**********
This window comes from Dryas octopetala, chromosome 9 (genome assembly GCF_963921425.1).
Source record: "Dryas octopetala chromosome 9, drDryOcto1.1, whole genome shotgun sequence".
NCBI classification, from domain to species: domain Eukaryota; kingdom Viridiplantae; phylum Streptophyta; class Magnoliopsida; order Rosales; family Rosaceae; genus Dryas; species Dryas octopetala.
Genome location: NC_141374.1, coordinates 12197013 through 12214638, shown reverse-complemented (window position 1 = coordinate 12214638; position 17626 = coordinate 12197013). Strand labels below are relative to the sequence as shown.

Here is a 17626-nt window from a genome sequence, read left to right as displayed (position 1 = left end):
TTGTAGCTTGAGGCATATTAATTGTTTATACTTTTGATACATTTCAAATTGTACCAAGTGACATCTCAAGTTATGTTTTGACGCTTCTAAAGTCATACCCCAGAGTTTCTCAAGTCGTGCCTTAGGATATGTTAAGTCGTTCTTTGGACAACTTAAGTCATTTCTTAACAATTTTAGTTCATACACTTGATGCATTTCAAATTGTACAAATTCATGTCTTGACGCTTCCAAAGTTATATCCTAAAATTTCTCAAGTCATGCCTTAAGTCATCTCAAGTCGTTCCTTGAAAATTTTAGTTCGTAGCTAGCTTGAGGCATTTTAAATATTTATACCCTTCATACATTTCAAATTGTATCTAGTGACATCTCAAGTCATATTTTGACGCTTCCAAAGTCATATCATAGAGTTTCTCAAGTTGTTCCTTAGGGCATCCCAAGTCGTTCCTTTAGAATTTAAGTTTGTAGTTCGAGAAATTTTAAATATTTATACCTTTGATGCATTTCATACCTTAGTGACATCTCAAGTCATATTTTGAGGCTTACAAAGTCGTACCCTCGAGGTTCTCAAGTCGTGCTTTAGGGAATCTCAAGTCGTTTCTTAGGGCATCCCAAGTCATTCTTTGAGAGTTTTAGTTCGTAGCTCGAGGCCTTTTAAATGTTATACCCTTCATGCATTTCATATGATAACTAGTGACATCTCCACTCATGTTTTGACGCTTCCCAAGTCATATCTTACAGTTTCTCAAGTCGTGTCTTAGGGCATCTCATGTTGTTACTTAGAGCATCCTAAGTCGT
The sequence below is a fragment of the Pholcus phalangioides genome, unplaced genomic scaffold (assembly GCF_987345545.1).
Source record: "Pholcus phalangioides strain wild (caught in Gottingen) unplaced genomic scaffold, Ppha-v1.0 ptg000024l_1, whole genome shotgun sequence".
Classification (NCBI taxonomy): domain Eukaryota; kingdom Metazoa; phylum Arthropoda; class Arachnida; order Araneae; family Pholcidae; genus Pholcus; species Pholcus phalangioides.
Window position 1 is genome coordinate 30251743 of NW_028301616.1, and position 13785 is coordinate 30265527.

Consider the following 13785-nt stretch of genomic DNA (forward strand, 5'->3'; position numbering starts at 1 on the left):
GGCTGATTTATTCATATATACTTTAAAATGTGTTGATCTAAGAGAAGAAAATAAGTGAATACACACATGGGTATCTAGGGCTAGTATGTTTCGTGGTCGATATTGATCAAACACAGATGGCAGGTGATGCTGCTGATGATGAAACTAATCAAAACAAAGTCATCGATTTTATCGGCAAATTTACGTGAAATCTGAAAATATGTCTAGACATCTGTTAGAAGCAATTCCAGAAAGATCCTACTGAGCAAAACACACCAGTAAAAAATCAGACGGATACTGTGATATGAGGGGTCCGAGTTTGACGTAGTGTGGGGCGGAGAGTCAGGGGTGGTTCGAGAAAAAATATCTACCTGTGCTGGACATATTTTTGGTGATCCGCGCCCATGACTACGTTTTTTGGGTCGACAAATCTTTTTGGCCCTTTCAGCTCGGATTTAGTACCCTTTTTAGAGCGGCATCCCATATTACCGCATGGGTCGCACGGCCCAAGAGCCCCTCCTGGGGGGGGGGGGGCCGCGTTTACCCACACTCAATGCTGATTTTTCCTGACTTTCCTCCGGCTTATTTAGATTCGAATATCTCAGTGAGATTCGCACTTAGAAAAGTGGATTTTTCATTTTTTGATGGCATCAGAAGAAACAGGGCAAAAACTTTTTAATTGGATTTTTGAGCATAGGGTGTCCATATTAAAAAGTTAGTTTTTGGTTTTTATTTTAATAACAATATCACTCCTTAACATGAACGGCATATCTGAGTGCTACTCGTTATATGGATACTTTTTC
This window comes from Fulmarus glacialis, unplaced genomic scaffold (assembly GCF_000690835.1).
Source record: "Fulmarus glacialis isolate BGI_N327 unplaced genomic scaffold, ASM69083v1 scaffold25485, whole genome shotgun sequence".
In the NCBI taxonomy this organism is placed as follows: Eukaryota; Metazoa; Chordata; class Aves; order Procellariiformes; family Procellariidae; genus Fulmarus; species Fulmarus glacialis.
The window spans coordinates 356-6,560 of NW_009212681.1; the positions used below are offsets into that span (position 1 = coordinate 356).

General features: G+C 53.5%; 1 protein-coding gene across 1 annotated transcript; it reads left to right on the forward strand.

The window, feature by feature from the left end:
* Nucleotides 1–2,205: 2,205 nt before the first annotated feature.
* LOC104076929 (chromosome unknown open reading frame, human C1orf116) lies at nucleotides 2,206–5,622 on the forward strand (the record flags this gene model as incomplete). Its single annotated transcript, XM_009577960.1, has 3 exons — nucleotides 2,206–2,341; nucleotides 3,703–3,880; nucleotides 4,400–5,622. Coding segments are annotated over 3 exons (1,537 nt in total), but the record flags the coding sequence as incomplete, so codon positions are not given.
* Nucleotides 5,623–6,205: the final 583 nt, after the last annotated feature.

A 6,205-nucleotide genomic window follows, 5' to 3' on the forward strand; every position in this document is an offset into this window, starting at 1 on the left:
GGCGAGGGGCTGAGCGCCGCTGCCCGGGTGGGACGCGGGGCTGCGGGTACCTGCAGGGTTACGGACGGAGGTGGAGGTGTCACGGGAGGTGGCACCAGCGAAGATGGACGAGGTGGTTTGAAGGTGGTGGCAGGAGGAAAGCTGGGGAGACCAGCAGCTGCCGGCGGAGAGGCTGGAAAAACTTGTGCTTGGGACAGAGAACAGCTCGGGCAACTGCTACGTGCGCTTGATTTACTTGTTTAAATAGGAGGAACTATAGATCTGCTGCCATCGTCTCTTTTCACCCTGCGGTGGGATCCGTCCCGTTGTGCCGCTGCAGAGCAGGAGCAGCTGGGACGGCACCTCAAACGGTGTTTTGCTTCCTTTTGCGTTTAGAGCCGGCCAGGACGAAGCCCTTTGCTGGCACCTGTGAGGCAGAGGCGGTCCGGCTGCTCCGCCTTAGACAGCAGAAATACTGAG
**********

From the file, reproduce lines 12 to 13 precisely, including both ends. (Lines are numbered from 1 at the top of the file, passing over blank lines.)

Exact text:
GGCTGATTTATTCATATATACTTTAAAATGTGTTGATCTAAGAGAAGAAAATAAGTGAATACACACATGGGTATCTAGGGCTAGTATGTTTCGTGGTCGATATTGATCAAACACAGATGGCAGGTGATGCTGCTGATGATGAAACTAATCAAAACAAAGTCATCGATTTTATCGGCAAATTTACGTGAAATCTGAAAATATGTCTAGACATCTGTTAGAAGCAATTCCAGAAAGATCCTACTGAGCAAAACACACCAGTAAAAAATCAGACGGATACTGTGATATGAGGGGTCCGAGTTTGACGTAGTGTGGGGCGGAGAGTCAGGGGTGGTTCGAGAAAAAATATCTACCTGTGCTGGACATATTTTTGGTGATCCGCGCCCATGACTACGTTTTTTGGGTCGACAAATCTTTTTGGCCCTTTCAGCTCGGATTTAGTACCCTTTTTAGAGCGGCATCCCATATTACCGCATGGGTCGCACGGCCCAAGAGCCCCTCCTGGGGGGGGGGGGGCCGCGTTTACCCACACTCAATGCTGATTTTTCCTGACTTTCCTCCGGCTTATTTAGATTCGAATATCTCAGTGAGATTCGCACTTAGAAAAGTGGATTTTTCATTTTTTGATGGCATCAGAAGAAACAGGGCAAAAACTTTTTAATTGGATTTTTGAGCATAGGGTGTCCATATTAAAAAGTTAGTTTTTGGTTTTTATTTTAATAACAATATCACTCCTTAACATGAACGGCATATCTGAGTGCTACTCGTTATATGGATACTTTTTC
This window comes from Fulmarus glacialis, unplaced genomic scaffold (assembly GCF_000690835.1).